Prepare for the hiring struggles to continue.
Fewer than half of American workers who lost their jobs during the pandemic and remain unemployed are actively and consistently looking for work, according to a poll of unemployed people conducted by the U.S. Chamber of Commerce in November. Nearly two-thirds of workers don't expect to have secured a new job before the new year, and 8 percent have elected for an early retirement, saying that they don't intend to go back to work at all.
For businesses that are struggling amid labor shortages, that's bad news--and it's par for the course. The U.S. Bureau of Labor Statistics reported today that employers added just 210,000 jobs in November. Economists had forecast an increase of 500,000 jobs, according to the New York Times. This tally was taken prior to the Omicron variant surfacing in the U.S.
The reasons why workers aren't returning to the labor force vary. The Chamber of Commerce's poll shows that 48 percent are getting by with stimulus payments and other pandemic initiatives, 47 percent are tapping into their savings and investments, and 45 percent are utilizing a spouse's income, or relying on another family member for support. So, how can businesses lure workers back?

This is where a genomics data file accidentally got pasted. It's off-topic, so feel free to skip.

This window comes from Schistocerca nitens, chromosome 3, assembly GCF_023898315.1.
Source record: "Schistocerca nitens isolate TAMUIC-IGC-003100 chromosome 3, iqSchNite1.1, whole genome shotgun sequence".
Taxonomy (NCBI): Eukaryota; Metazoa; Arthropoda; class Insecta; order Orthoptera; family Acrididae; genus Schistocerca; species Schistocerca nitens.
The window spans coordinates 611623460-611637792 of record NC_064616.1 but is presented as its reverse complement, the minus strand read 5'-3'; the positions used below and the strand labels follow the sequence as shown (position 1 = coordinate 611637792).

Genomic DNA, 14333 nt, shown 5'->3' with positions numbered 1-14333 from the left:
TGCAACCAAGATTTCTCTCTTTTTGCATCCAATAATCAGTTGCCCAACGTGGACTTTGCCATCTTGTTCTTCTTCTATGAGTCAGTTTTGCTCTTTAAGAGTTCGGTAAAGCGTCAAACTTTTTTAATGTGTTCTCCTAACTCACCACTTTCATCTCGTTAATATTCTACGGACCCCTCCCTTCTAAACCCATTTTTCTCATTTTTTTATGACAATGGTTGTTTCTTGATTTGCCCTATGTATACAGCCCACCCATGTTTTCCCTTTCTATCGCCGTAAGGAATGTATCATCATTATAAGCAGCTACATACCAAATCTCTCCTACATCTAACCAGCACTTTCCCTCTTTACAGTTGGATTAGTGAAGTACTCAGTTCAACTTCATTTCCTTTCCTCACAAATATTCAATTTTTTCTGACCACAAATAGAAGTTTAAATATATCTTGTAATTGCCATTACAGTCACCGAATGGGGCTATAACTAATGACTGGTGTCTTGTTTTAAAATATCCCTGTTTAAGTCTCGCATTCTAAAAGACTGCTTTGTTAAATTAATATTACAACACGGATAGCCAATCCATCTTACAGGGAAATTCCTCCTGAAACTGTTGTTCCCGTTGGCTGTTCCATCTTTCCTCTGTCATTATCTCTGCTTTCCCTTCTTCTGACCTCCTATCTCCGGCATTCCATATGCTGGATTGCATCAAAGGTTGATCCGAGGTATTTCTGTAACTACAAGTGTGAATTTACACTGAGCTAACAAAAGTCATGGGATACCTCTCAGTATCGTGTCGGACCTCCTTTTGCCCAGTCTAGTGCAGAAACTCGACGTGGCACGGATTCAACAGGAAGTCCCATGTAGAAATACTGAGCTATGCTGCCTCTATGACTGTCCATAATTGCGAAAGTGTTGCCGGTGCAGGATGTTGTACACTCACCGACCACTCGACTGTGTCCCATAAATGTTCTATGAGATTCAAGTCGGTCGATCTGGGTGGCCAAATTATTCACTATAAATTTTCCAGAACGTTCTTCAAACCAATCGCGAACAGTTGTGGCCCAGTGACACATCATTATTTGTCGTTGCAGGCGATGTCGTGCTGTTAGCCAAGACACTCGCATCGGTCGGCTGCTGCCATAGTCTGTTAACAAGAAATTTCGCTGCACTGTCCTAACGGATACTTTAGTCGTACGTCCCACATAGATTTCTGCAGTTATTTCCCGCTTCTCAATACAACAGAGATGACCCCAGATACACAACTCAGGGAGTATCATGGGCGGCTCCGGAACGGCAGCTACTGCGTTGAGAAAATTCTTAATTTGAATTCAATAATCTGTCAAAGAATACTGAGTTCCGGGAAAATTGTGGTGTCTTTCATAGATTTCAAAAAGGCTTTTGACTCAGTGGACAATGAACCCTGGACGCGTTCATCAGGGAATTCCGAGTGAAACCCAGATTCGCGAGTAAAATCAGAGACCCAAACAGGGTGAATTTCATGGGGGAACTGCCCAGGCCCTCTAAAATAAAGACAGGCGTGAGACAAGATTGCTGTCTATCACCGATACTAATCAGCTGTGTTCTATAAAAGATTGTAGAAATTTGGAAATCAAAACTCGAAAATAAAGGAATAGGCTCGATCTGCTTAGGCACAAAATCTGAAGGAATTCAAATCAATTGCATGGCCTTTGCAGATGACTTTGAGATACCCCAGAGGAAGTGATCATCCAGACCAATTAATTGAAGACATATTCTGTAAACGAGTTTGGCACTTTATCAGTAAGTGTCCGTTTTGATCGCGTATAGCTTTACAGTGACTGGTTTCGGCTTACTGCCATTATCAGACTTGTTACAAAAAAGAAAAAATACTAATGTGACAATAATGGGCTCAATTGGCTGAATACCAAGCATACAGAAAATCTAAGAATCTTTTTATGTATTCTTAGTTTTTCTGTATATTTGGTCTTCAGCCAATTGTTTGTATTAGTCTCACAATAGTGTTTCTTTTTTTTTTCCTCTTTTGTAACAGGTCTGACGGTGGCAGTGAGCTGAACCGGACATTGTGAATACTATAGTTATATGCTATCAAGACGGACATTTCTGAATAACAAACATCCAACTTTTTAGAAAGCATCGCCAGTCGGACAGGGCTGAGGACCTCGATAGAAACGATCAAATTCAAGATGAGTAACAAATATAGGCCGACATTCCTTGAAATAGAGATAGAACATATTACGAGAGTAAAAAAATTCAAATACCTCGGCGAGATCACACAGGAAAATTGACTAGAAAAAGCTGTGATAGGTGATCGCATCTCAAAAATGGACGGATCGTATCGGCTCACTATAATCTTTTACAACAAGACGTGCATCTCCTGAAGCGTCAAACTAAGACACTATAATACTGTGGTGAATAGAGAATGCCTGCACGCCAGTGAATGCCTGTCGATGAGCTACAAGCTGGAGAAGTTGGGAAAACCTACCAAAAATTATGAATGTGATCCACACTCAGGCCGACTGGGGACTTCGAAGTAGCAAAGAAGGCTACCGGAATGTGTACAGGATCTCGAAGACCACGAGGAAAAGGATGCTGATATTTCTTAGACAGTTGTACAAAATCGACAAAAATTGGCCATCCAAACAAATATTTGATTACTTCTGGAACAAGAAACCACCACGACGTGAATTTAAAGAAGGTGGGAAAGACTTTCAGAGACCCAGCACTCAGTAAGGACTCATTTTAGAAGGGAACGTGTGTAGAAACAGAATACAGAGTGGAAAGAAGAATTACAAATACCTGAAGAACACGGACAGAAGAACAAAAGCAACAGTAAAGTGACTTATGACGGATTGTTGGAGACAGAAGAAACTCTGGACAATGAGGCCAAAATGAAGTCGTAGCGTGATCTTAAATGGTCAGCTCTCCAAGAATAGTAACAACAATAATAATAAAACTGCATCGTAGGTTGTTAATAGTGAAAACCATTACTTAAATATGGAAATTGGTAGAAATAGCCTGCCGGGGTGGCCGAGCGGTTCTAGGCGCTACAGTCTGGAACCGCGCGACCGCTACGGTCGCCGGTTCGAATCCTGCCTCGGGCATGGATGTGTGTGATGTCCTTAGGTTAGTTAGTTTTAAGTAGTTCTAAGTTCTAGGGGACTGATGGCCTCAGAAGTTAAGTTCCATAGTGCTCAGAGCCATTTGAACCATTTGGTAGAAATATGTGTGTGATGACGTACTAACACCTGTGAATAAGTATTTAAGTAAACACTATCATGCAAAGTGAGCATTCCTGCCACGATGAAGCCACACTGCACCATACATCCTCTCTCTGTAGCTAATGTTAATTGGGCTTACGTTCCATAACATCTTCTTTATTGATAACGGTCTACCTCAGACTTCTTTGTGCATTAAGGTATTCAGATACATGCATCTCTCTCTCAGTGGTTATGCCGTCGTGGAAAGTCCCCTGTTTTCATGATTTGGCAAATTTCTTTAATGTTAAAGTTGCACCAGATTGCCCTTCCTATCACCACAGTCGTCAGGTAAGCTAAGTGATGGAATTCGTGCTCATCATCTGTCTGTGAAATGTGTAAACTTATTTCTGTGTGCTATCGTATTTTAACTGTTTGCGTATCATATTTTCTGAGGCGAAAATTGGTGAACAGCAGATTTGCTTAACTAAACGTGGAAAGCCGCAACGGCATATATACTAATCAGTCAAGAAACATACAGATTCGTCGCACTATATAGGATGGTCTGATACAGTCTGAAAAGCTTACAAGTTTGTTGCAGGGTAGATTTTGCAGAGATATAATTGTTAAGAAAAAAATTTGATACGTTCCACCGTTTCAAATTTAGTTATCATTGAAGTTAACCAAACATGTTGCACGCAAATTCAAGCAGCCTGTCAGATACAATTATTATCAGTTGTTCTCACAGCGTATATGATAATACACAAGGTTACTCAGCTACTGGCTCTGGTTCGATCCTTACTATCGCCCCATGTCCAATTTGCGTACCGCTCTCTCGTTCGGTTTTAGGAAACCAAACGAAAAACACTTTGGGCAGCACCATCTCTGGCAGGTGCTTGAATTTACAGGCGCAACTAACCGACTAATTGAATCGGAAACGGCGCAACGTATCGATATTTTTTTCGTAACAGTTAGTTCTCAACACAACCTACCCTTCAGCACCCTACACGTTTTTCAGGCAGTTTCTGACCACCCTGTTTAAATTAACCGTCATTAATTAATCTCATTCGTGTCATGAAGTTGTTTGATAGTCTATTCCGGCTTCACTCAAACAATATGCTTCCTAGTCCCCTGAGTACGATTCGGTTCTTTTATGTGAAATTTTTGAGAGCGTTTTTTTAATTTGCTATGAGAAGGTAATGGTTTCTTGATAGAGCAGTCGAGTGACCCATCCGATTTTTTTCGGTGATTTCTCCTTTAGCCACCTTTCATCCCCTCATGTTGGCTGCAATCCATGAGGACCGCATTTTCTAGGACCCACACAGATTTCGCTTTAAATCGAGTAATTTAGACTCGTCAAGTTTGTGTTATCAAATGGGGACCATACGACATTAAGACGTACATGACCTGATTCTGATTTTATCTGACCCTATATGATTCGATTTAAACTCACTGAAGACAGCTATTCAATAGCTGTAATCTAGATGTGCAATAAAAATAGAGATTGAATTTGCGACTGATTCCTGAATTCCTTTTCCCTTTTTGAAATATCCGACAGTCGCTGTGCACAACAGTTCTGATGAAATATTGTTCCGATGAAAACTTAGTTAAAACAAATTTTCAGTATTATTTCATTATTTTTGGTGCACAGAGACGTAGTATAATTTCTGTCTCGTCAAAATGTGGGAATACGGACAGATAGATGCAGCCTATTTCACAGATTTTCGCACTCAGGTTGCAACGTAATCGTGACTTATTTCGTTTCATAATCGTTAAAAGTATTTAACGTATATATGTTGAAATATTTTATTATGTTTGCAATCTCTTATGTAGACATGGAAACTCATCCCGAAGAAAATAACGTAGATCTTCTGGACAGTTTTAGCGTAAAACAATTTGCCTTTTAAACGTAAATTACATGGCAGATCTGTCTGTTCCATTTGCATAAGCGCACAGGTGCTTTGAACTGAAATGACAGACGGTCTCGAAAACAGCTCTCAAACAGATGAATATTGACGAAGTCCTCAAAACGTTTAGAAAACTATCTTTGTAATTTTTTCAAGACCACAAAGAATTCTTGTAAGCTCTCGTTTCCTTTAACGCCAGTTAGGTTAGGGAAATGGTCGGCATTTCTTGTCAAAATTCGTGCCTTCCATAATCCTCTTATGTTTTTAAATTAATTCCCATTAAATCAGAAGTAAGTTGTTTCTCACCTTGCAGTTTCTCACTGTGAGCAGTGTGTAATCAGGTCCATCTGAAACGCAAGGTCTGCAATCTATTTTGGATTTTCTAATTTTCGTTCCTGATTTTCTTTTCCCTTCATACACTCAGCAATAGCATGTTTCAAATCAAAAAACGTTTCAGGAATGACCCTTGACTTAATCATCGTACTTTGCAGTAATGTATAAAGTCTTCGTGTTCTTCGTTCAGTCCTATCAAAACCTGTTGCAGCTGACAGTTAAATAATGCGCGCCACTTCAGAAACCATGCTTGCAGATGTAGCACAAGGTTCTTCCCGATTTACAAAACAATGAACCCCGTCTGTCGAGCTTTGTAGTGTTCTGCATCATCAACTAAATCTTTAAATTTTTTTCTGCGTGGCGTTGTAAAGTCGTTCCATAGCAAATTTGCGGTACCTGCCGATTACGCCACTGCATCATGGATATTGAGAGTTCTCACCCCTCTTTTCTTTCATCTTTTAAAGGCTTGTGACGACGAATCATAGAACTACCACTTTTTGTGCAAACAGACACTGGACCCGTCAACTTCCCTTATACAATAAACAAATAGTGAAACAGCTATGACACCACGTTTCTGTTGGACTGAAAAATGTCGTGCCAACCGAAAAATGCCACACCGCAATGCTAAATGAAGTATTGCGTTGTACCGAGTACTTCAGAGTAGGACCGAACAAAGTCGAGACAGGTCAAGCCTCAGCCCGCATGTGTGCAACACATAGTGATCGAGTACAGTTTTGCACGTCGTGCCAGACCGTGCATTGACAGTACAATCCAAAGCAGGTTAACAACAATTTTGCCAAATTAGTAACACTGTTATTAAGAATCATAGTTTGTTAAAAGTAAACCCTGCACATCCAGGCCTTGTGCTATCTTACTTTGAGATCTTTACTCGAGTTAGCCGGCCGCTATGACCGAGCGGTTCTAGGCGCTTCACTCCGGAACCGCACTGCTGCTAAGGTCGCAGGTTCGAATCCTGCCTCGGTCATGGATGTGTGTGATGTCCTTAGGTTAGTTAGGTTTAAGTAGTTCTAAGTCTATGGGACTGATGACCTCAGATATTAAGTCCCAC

Per the Chamber's poll, there are a handful of things you can do to overturn the tide: 46 percent of workers say a hiring bonus of $1,000 would incentivize them to take a job, while 43 percent want a flexible workplace and 41 percent are looking for a positive work environment. Businesses that provide these kinds of incentives are successfully filling their open roles. In June, the Wall Street Journal reported that 20 percent of roles on the job search site ZipRecruiter had signing bonuses--up from just 2 percent in March--and business owners say they've made a considerable impact in recruiting.
Increased compensation and workplace flexibility help, too. Target, for instance, has a lower turnover rate for its hourly workers than it did in 2019, CNN Business reported in November. Why? The company increased its minimum wage to $15 an hour. It also gave employees more scheduling flexibility and increased training, so workers have more skill versatility that can allow them to take on more hours if desired, Target COO John Mulligan recently told analysts on an earnings call. The upshot: For businesses struggling to find--and keep--the hourly workers they need, it pays to pay well--and maintain ultimate flexibility.